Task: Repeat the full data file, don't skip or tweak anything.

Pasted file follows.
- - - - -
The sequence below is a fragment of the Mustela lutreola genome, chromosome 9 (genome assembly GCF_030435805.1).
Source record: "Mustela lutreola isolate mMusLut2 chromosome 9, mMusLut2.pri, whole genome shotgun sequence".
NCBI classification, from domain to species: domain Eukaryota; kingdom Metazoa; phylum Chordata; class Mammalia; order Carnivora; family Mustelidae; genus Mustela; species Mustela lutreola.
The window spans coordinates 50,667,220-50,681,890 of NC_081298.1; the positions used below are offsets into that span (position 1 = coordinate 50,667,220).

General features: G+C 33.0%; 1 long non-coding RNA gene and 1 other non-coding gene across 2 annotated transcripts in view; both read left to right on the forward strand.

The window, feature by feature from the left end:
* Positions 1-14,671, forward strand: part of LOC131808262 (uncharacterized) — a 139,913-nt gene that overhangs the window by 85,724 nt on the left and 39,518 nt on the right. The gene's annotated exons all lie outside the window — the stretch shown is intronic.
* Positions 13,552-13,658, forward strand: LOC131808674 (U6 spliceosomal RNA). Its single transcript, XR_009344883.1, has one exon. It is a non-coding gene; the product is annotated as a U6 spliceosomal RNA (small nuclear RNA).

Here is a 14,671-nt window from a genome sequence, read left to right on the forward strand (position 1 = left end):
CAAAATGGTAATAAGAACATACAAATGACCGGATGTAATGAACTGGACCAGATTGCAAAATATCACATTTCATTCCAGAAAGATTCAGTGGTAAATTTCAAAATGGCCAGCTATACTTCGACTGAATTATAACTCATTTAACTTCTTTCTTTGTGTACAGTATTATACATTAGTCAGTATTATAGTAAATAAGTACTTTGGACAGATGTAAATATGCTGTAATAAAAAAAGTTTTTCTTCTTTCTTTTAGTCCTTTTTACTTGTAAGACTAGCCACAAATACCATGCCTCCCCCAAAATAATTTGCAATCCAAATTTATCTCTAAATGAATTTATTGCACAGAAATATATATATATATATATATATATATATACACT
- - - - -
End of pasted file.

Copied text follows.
The sequence below is a fragment of the Mustela lutreola genome, chromosome 9 (genome assembly GCF_030435805.1).
Source record: "Mustela lutreola isolate mMusLut2 chromosome 9, mMusLut2.pri, whole genome shotgun sequence".
NCBI classification, from domain to species: domain Eukaryota; kingdom Metazoa; phylum Chordata; class Mammalia; order Carnivora; family Mustelidae; genus Mustela; species Mustela lutreola.
The window spans coordinates 50,667,220-50,681,890 of NC_081298.1; the positions used below are offsets into that span (position 1 = coordinate 50,667,220).

General features: G+C 33.0%; 1 long non-coding RNA gene and 1 other non-coding gene across 2 annotated transcripts in view; both read left to right on the forward strand.

The window, feature by feature from the left end:
* Positions 1-14,671, forward strand: part of LOC131808262 (uncharacterized) — a 139,913-nt gene that overhangs the window by 85,724 nt on the left and 39,518 nt on the right. The gene's annotated exons all lie outside the window — the stretch shown is intronic.
* Positions 13,552-13,658, forward strand: LOC131808674 (U6 spliceosomal RNA). Its single transcript, XR_009344883.1, has one exon. It is a non-coding gene; the product is annotated as a U6 spliceosomal RNA (small nuclear RNA).

Here is a 14,671-nt window from a genome sequence, read left to right on the forward strand (position 1 = left end):
CAAAATGGTAATAAGAACATACAAATGACCGGATGTAATGAACTGGACCAGATTGCAAAATATCACATTTCATTCCAGAAAGATTCAGTGGTAAATTTCAAAATGGCCAGCTATACTTCGACTGAATTATAACTCATTTAACTTCTTTCTTTGTGTACAGTATTATACATTAGTCAGTATTATAGTAAATAAGTACTTTGGACAGATGTAAATATGCTGTAATAAAAAAAGTTTTTCTTCTTTCTTTTAGTCCTTTTTACTTGTAAGACTAGCCACAAATACCATGCCTCCCCCAAAATAATTTGCAATCCAAATTTATCTCTAAATGAATTTATTGCACAGAAATATATATATATATATATATATATATATACACT